The Master’s Tun came in a lovely custom made wooden box. The beer is ruby brown, full of caramelised citrus and sultanas. There is some sweetness, with dark chocolatey roast notes, balanced by a growing and lingering rich spicy bitterness and a pleasant dryness. There are faint spicy notes with sultanas, marmalade and roast on the nose. The overall impression was of a full flavoured, smooth and well balanced beer.

Kannen & Kruiken (6.2% ABV)

The final beer was brewed in March 2009 at Brouwerij de Molen in the Netherlands and bottled the following month. It was produced to commemorate the signing of the constitution of the European Beer Consumers’ Union’s (EBCU), of which CAMRA was a founding member. The name de Molen, meaning ‘the mill’, reflects the fact that the brewery was set up in 2004 in a windmill. The beer production now mostly takes place in a nearby building, added in 2012, although some batches are still done in the old building.

Now, about the name. I contacted Jos Brouwer, who was on the EBCU committee at the time. Jos is a member of both CAMRA and OBP, another founding EBCU member organisation and he explained that it was a Dutch phrase ‘alles is in kannen en kruiken’, literally ‘everything is in jugs and jars’. It means ‘everything has been settled now’, which of course fits perfectly for the signing of the constitution.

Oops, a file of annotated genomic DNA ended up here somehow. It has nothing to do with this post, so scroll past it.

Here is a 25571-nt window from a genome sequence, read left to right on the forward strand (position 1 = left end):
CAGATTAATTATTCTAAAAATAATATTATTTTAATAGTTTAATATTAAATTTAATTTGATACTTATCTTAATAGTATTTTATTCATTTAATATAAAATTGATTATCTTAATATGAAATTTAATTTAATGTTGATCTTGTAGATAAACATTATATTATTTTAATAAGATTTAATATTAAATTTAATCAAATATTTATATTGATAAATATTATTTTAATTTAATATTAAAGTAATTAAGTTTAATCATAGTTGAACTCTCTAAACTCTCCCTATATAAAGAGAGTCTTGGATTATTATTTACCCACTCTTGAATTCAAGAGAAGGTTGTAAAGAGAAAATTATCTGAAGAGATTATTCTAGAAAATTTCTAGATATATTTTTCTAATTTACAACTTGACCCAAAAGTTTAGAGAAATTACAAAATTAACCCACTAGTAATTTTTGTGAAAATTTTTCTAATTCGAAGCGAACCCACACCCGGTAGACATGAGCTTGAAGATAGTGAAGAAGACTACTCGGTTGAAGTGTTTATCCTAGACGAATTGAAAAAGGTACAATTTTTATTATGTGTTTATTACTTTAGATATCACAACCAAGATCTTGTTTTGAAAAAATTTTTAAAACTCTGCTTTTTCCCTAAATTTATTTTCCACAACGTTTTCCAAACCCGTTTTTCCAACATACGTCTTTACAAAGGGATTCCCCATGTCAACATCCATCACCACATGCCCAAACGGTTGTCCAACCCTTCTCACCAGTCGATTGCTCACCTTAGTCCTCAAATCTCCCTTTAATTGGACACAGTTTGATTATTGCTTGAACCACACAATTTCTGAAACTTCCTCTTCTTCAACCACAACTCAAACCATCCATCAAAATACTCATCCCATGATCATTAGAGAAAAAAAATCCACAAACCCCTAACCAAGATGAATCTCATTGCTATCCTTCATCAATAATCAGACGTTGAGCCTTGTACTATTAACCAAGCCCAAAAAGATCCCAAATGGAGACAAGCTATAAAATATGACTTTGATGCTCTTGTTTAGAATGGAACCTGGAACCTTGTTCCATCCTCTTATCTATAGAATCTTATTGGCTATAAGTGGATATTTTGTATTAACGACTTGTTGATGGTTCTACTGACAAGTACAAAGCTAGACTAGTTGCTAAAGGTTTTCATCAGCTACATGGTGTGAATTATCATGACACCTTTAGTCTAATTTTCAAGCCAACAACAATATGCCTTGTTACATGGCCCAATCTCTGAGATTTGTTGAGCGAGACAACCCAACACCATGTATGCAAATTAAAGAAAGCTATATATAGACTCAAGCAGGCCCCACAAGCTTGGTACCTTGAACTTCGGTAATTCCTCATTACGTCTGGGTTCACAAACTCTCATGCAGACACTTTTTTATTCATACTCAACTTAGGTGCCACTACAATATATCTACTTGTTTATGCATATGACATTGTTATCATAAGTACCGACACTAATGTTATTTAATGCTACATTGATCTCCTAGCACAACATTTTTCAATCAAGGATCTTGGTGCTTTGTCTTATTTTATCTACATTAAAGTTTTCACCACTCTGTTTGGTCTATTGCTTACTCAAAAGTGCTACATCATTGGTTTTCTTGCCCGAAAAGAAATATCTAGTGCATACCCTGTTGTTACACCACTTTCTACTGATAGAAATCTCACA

We tasted Bottle Number 3 and it was a delight; it had aged well and a good example of taking the risk and ignoring the given year shelf life, which was five years. It was a beautiful amber brown colour with honey and caramelised orange nose and flavour. There was a spicy hop fading gently in the lingering bitter sweet finish: rich and full flavoured.

If you’d like to find out more about ‘off’ flavours and how beer ages, we are still hoping to run a training session on 3 October, if the pubs are open by then! Go to here to book your place.

Christine Cryne

Editor’s note: it occurs to me that Christine will not have been the only one to have been exploring the backs of their cupboards. Please do let us know if you found anything interesting.

For those of you interested in food pairing
The Greene King Very Special IPA was teamed with a Comte AOP, aged 12 months. The strong creaminess is contrasted by the malty fruitiness and the nuttiness in both is complementary. The cheese holds its own in flavour strength. For a complete contrast a creamy Roquefort is a good option. The beer’s sweetness copes with the slightly acidic blue character.

Everard’s The Master’s Tun was paired with carrot cake. Sultanas and spice in the cake pick up some flavour in the beer. The cake’s dryness contrasts with its sweet icing and the beers richness and bitter roast. This provides a complex combination.